$\mathbf{d}\star \mathbf{F} = \frac{1}{4} g^{\mu\kappa}g^{\nu\sigma} \left( \epsilon_{\kappa\sigma\rho\phi} \nabla_\zeta F_{\mu\nu} + F_{\mu\nu}\cdot \frac{\partial_\zeta g}{2 g}\cdot\epsilon_{\kappa\sigma\rho\phi}-F_{\mu\nu}\Gamma^\beta_{\kappa\zeta}\epsilon_{\beta\sigma\rho\phi} - F_{\mu\nu}\Gamma^\beta_{\sigma\zeta}\epsilon_{\kappa\beta\rho\phi}\right) \: dx^\zeta \wedge dx^\rho\wedge dx^\phi$

Where $g=det\left(g_{\alpha\beta}\right)$ is the determinant of the metric. Assuming the connection ($\Gamma$) vanishes and metric determinant is constant, which would be true in flat space+Cartesian cooridnates:

$\mathbf{d}\star \mathbf{F} = \frac{1}{4} g^{\mu\kappa}g^{\nu\sigma} \epsilon_{\kappa\sigma\rho\phi} \,\partial_\zeta F_{\mu\nu} \: dx^\zeta \wedge dx^\rho\wedge dx^\phi$

Then:

$\star \left(dx^\zeta \wedge dx^\rho \wedge dx^\phi \right) = g^{\zeta\alpha}g^{\rho\beta}g^{\phi\gamma}\epsilon_{\alpha\beta\gamma\omega}dx^\omega$

So:

$\star \mathbf{d}\star\mathbf{F}= \frac{1}{4} g^{\mu\kappa}g^{\nu\sigma}\epsilon_{\kappa\sigma\rho\phi} \: \partial_\zeta F_{\mu\nu} \: g^{\zeta\alpha}g^{\rho\beta}g^{\phi\gamma}\epsilon_{\alpha\beta\gamma\omega}dx^\omega$

Next we want to convert one of the Levi-Civita into 'upstairs' form, here is a catch since, again, Levi-Civita is not a tensor. One can show that

$g^{\mu\kappa}g^{\nu\sigma}g^{\rho\beta}g^{\phi\gamma}\epsilon_{\kappa\sigma\rho\phi} = \epsilon^{\mu\nu\beta\gamma}/g$

It is easy to test this:

$\epsilon^{0123}=1=g \cdot g^{0\kappa}g^{1\sigma}g^{2\rho}g^{3\phi}\epsilon_{\kappa\sigma\rho\phi}=g\cdot det\left(g^{\alpha\beta}\right)=g\cdot \frac{1}{g}=1$

So:

$\star \mathbf{d}\star\mathbf{F}= \frac{1}{4} \partial_\zeta \left(F_{\mu\nu} \right) g^{\mu\kappa}g^{\nu\sigma}g^{\zeta\alpha}g^{\rho\beta}g^{\phi\gamma}\epsilon_{\kappa\sigma\rho\phi}\epsilon_{\alpha\beta\gamma\omega}dx^\omega = \frac{1}{4g} \partial_\zeta \left(F_{\mu\nu} \right) g^{\zeta\alpha}\epsilon^{\mu\nu\beta\gamma}\epsilon_{\alpha\beta\gamma\omega}dx^\omega = \frac{1}{4g} \partial_\zeta \left(F_{\mu\nu} \right) g^{\zeta\alpha}\delta^{\mu\nu\beta\gamma}_{\alpha\beta\gamma\omega}dx^\omega=\frac{1}{4g} \partial_\zeta \left(F_{\mu\nu} \right) g^{\zeta\alpha}\delta^{\mu\nu\beta\gamma}_{\alpha\omega\beta\gamma}dx^\omega=\frac{1}{4g} \partial_\zeta \left(F_{\mu\nu} \right) g^{\zeta\alpha}\,2\delta^{\mu\nu}_{\alpha\omega}\:dx^\omega$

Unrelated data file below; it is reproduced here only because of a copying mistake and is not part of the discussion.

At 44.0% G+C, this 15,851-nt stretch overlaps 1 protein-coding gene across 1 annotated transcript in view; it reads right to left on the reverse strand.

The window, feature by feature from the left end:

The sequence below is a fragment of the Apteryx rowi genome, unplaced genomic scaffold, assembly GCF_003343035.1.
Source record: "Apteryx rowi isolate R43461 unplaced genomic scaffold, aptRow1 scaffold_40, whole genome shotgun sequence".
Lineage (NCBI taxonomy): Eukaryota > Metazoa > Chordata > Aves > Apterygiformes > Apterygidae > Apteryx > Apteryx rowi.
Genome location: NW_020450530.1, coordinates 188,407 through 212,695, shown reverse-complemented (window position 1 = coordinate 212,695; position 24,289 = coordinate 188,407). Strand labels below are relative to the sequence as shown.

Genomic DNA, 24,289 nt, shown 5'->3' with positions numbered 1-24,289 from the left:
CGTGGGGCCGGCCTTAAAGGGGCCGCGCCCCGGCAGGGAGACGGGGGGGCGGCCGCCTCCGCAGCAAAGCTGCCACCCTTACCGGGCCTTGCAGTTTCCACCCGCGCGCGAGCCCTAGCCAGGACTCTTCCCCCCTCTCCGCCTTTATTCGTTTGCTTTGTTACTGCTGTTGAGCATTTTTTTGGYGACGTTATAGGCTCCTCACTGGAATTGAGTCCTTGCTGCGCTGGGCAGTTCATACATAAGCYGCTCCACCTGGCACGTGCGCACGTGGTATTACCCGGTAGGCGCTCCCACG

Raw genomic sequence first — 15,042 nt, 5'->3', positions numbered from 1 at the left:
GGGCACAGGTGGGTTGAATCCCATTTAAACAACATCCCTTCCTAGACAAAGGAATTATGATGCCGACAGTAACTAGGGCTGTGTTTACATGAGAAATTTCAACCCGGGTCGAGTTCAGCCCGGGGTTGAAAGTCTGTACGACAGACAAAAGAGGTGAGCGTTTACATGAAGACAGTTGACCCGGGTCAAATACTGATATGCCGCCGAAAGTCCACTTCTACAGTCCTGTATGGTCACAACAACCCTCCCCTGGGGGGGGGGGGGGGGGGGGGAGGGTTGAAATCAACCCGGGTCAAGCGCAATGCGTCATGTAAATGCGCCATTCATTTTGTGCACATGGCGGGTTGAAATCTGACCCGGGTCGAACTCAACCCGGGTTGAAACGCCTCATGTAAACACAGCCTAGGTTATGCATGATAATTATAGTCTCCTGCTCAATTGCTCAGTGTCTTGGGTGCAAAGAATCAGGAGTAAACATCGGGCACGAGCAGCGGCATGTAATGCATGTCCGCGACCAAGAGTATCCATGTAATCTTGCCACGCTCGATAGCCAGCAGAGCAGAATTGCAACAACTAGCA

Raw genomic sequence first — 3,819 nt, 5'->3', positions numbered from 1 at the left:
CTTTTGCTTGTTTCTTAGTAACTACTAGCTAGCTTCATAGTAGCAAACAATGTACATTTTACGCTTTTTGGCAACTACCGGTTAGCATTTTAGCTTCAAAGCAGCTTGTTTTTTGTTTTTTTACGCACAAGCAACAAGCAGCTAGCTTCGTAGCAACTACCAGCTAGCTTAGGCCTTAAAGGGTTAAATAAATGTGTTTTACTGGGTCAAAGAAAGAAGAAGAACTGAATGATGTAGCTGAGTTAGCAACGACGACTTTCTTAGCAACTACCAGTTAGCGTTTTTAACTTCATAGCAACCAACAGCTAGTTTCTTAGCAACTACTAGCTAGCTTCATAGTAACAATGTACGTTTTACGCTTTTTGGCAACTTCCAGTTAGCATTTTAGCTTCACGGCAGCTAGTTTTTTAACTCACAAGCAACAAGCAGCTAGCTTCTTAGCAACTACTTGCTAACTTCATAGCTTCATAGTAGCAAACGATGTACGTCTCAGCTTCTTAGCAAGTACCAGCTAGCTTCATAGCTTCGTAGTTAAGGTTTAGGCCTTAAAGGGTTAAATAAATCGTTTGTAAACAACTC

Finally:

$\star \mathbf{d}\star\mathbf{F} = \frac{1}{2g} \partial^\alpha \left(F_{\mu\nu} \right) \delta^{\mu\nu}_{\alpha\omega}\:dx^\omega = \frac{1}{2g} \partial^\mu \left(F_{\mu\nu} \right) \: dx^\nu - \frac{1}{2g} \partial^\nu \left(F_{\mu\nu} \right) \: dx^\mu = \frac{1}{g}F^{,\mu}_{\mu\nu} \: dx^\nu$

The last step relies on the anti-symmetry of $F$. Compared to your answer there is a difference of -1 that comes from the fact that in flat spacetime $g=det\left(diag\left(1,-1,-1,-1\right)\right)=-1$

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  • $\begingroup$ Thank you. It helped a lot. Will the factor $(-1)$ come in when $e^{\mu\nu\beta\gamma}e_{\alpha\beta\gamma\omega}$ contract? $\endgroup$ – ShoutOutAndCalculate Oct 22 '19 at 6:38
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    $\begingroup$ Not really, it comes from the fact that Levi-Civita is not a tensor, but a relative tensor. Anyways, I fixed it. $\endgroup$ – Cryo Oct 23 '19 at 18:18